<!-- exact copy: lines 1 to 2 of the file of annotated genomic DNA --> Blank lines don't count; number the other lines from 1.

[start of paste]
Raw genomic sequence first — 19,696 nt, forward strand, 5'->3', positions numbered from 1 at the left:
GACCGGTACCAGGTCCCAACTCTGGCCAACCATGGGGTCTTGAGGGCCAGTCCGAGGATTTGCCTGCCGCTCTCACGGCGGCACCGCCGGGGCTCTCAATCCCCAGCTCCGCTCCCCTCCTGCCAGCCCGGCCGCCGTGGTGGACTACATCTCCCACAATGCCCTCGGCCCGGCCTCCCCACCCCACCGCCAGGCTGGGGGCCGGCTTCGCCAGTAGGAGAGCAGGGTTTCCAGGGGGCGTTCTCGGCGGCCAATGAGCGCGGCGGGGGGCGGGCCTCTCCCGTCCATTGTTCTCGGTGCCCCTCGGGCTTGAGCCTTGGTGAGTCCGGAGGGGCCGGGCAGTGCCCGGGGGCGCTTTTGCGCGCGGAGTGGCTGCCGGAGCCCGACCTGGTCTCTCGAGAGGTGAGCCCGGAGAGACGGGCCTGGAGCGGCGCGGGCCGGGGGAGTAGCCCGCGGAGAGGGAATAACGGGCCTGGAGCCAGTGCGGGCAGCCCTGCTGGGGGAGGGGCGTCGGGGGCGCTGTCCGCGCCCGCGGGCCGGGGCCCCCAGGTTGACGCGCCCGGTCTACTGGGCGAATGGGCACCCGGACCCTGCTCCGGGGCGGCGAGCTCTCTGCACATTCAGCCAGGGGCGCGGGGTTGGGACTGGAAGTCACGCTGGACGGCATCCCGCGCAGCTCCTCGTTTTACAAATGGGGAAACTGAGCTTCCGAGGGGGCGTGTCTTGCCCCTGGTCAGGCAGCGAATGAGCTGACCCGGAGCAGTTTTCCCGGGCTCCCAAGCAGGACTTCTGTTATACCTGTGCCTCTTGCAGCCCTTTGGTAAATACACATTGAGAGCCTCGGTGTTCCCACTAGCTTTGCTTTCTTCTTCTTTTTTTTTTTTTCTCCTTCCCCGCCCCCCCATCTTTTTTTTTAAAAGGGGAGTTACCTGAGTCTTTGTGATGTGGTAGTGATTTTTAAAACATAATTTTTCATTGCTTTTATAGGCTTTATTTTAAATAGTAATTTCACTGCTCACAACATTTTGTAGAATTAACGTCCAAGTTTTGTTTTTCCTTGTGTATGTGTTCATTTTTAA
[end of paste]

Raw genomic sequence first — 19,696 nt, forward strand, 5'->3', positions numbered from 1 at the left:
GACCGGTACCAGGTCCCAACTCTGGCCAACCATGGGGTCTTGAGGGCCAGTCCGAGGATTTGCCTGCCGCTCTCACGGCGGCACCGCCGGGGCTCTCAATCCCCAGCTCCGCTCCCCTCCTGCCAGCCCGGCCGCCGTGGTGGACTACATCTCCCACAATGCCCTCGGCCCGGCCTCCCCACCCCACCGCCAGGCTGGGGGCCGGCTTCGCCAGTAGGAGAGCAGGGTTTCCAGGGGGCGTTCTCGGCGGCCAATGAGCGCGGCGGGGGGCGGGCCTCTCCCGTCCATTGTTCTCGGTGCCCCTCGGGCTTGAGCCTTGGTGAGTCCGGAGGGGCCGGGCAGTGCCCGGGGGCGCTTTTGCGCGCGGAGTGGCTGCCGGAGCCCGACCTGGTCTCTCGAGAGGTGAGCCCGGAGAGACGGGCCTGGAGCGGCGCGGGCCGGGGGAGTAGCCCGCGGAGAGGGAATAACGGGCCTGGAGCCAGTGCGGGCAGCCCTGCTGGGGGAGGGGCGTCGGGGGCGCTGTCCGCGCCCGCGGGCCGGGGCCCCCAGGTTGACGCGCCCGGTCTACTGGGCGAATGGGCACCCGGACCCTGCTCCGGGGCGGCGAGCTCTCTGCACATTCAGCCAGGGGCGCGGGGTTGGGACTGGAAGTCACGCTGGACGGCATCCCGCGCAGCTCCTCGTTTTACAAATGGGGAAACTGAGCTTCCGAGGGGGCGTGTCTTGCCCCTGGTCAGGCAGCGAATGAGCTGACCCGGAGCAGTTTTCCCGGGCTCCCAAGCAGGACTTCTGTTATACCTGTGCCTCTTGCAGCCCTTTGGTAAATACACATTGAGAGCCTCGGTGTTCCCACTAGCTTTGCTTTCTTCTTCTTTTTTTTTTTTTCTCCTTCCCCGCCCCCCCATCTTTTTTTTTAAAAGGGGAGTTACCTGAGTCTTTGTGATGTGGTAGTGATTTTTAAAACATAATTTTTCATTGCTTTTATAGGCTTTATTTTAAATAGTAATTTCACTGCTCACAACATTTTGTAGAATTAACGTCCAAGTTTTGTTTTTCCTTGTGTATGTGTTCATTTTTAA